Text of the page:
Reading, Keyboarding, and Arithmetic.

Things change.

The most recent shift occurred in 1990, when Zaner-Bloser eliminated all superfluous adornments from the so-called Zanerian alphabet. “They were nice and pretty and cosmetic,” says Kathleen Wright, the company’s national product manager, “but that isn’t the purpose of handwriting anymore. The purpose is to get a thought across as quickly as possible.” One of the most radical overhauls was to Q, after the U.S. Postal Service complained that people’s sloppy handwriting frequently caused its employees to misread the capital letter as the number 2

Read the entire article here.

Technology happens.

Read all about it.

What do you think?

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About tuesday2

My husband tells me I talk too much. I tell him that I have a lot to say. Here’s the solution… Welcome to my blog!
This entry was posted in Art, cursive writing, learning to write, Teaching and tagged . Bookmark the permalink.

2 Responses to Reading, Keyboarding, and Arithmetic.

  1. amybisson says:

    Most of my students’ handwriting is inefficiently formed (letters formed upside down, backwards and everything in between) – no wonder since there is “no time” in the day for teaching handwriting. When I myself write, I rarely use handwriting for getting down my thoughts. I imagine that will only become more the norm for kids who have grown up with computers and keyboards. Then there’s the impact of touchpads! As long tax returns, legal documents and checks need a signature, there’s at least some need for handwriting. Maybe in the future there will be some technological replacement even for that!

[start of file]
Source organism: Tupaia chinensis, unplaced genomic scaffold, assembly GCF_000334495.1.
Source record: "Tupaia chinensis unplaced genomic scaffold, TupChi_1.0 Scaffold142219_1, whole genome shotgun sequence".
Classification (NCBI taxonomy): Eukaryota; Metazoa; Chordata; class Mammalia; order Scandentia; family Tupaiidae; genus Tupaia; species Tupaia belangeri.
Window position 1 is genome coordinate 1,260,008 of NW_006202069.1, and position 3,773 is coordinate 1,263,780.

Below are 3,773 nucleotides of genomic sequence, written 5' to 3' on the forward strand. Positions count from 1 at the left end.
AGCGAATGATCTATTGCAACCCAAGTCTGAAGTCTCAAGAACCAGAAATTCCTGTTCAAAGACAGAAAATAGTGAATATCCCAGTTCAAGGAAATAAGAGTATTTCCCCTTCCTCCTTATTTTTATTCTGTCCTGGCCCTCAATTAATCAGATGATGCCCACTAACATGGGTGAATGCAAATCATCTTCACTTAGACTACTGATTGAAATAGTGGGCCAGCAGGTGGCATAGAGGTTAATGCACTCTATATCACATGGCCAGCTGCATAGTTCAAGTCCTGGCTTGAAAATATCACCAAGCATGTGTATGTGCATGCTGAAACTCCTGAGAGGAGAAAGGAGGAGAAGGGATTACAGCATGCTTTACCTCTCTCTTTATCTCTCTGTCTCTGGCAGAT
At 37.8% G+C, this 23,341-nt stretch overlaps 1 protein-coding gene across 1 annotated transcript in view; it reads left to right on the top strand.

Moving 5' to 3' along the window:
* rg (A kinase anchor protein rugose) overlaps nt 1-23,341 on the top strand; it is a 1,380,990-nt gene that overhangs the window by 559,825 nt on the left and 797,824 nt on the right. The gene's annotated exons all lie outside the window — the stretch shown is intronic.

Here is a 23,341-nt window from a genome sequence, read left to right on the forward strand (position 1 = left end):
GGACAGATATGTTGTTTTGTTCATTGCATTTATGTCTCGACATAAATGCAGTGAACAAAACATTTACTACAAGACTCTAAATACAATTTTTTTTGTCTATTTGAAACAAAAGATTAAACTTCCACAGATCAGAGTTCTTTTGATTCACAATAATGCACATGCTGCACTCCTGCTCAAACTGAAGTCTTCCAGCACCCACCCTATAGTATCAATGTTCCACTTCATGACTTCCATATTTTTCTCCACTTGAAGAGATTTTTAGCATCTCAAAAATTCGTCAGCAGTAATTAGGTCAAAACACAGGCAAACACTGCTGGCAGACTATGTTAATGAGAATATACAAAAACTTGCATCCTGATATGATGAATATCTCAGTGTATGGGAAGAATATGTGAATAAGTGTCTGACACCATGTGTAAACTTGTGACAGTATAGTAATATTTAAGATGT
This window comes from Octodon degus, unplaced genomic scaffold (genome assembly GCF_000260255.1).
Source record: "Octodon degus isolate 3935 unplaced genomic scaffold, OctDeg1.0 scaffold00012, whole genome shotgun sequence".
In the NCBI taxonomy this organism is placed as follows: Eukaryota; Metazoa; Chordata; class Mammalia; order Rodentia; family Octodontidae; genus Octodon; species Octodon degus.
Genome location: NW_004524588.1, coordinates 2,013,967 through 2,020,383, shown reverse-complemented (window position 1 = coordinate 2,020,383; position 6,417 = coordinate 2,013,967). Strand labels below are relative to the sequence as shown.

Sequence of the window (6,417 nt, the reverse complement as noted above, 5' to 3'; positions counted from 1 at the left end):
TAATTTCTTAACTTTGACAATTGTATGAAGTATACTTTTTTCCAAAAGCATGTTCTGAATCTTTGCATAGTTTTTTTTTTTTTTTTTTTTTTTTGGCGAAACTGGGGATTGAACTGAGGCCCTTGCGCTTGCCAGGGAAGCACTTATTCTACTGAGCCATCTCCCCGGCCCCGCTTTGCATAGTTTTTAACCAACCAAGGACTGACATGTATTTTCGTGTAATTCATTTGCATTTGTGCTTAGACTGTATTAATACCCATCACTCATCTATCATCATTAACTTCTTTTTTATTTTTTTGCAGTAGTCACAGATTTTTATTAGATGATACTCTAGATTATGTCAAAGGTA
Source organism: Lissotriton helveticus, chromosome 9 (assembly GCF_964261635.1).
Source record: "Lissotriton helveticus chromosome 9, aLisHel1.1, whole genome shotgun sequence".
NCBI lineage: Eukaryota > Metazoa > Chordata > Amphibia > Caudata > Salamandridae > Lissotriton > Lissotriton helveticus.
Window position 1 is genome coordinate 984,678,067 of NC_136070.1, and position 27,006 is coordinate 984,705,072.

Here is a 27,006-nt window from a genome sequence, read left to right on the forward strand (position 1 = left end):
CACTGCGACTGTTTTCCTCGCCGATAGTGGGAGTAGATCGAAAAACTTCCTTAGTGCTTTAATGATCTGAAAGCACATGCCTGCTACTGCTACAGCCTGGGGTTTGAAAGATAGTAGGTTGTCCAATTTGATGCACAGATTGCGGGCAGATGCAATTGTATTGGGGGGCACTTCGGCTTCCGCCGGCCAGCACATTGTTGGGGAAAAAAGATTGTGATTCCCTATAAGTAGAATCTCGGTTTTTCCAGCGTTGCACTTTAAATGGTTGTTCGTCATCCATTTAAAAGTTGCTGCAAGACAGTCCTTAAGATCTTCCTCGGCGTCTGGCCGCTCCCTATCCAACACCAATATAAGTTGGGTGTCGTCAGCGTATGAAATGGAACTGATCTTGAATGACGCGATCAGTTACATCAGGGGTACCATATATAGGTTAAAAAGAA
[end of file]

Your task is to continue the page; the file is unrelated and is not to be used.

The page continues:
• Anonymous says:

      I sure do understand that ‘lack of time’ issue! Some things have to give…

      I would teach school on Saturday if the kids would show up for it; I would use that day to teach all that can not be measured by tests, scores, or data walls. 😀

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